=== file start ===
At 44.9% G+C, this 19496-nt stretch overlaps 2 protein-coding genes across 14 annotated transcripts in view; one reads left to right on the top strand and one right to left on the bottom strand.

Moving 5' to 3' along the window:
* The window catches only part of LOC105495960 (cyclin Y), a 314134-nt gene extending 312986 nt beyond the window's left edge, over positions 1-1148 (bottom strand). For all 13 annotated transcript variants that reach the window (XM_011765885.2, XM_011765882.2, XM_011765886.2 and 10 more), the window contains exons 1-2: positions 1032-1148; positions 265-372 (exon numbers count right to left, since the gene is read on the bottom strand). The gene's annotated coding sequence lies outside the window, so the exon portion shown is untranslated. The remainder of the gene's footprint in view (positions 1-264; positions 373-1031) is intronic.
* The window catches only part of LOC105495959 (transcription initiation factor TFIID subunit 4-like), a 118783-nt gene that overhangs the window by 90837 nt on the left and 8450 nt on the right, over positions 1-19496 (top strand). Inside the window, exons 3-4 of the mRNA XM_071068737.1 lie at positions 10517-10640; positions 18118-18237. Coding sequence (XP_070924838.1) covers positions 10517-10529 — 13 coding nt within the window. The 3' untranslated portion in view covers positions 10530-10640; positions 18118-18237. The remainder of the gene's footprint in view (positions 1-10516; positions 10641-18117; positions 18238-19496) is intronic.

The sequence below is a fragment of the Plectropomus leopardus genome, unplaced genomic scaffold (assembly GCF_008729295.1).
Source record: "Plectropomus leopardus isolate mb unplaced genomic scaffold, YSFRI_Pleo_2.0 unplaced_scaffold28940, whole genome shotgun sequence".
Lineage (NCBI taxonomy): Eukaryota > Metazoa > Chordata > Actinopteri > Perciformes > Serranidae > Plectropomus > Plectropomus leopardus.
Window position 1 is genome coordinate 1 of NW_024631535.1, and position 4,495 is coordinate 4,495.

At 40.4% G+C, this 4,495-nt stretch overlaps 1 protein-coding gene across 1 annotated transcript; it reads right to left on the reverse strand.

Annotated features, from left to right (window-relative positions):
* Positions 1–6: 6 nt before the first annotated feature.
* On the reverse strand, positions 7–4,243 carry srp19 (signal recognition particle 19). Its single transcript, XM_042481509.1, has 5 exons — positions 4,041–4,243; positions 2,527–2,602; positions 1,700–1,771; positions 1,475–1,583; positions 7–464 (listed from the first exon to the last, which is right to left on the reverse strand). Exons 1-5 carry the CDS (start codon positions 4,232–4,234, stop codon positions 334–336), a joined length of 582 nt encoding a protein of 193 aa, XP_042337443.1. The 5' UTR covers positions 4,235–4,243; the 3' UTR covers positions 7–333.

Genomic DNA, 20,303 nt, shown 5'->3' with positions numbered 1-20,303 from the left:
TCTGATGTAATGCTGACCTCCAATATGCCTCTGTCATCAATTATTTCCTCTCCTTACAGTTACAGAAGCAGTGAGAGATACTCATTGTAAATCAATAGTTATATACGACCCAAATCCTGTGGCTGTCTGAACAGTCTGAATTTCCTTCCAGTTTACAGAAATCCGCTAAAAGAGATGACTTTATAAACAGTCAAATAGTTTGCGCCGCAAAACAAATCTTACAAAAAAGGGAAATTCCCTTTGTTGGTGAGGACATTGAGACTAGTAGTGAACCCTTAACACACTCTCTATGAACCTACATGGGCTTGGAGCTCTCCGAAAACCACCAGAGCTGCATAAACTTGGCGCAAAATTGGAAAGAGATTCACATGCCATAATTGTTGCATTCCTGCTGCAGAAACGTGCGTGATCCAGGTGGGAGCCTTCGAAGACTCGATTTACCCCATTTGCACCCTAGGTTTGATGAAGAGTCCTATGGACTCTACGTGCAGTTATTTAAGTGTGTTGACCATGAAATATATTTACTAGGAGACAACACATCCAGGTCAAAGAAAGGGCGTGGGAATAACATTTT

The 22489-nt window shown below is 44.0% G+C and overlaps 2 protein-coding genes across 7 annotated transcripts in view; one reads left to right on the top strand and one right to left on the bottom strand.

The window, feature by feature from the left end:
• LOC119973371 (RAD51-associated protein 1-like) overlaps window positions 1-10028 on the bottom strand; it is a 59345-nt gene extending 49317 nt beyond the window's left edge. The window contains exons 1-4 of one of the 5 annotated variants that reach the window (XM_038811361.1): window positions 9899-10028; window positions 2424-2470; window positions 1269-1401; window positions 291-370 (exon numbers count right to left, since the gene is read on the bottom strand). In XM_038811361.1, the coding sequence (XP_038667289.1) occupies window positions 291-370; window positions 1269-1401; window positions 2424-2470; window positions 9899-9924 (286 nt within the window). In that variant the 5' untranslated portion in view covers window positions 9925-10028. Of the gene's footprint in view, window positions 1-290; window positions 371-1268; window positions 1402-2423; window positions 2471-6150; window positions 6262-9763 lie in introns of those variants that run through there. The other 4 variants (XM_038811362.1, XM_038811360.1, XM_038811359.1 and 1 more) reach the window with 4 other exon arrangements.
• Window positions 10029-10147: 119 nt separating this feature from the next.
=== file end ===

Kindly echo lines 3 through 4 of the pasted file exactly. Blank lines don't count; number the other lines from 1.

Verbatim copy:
* The window catches only part of LOC105495960 (cyclin Y), a 314134-nt gene extending 312986 nt beyond the window's left edge, over positions 1-1148 (bottom strand). For all 13 annotated transcript variants that reach the window (XM_011765885.2, XM_011765882.2, XM_011765886.2 and 10 more), the window contains exons 1-2: positions 1032-1148; positions 265-372 (exon numbers count right to left, since the gene is read on the bottom strand). The gene's annotated coding sequence lies outside the window, so the exon portion shown is untranslated. The remainder of the gene's footprint in view (positions 1-264; positions 373-1031) is intronic.
* The window catches only part of LOC105495959 (transcription initiation factor TFIID subunit 4-like), a 118783-nt gene that overhangs the window by 90837 nt on the left and 8450 nt on the right, over positions 1-19496 (top strand). Inside the window, exons 3-4 of the mRNA XM_071068737.1 lie at positions 10517-10640; positions 18118-18237. Coding sequence (XP_070924838.1) covers positions 10517-10529 — 13 coding nt within the window. The 3' untranslated portion in view covers positions 10530-10640; positions 18118-18237. The remainder of the gene's footprint in view (positions 1-10516; positions 10641-18117; positions 18238-19496) is intronic.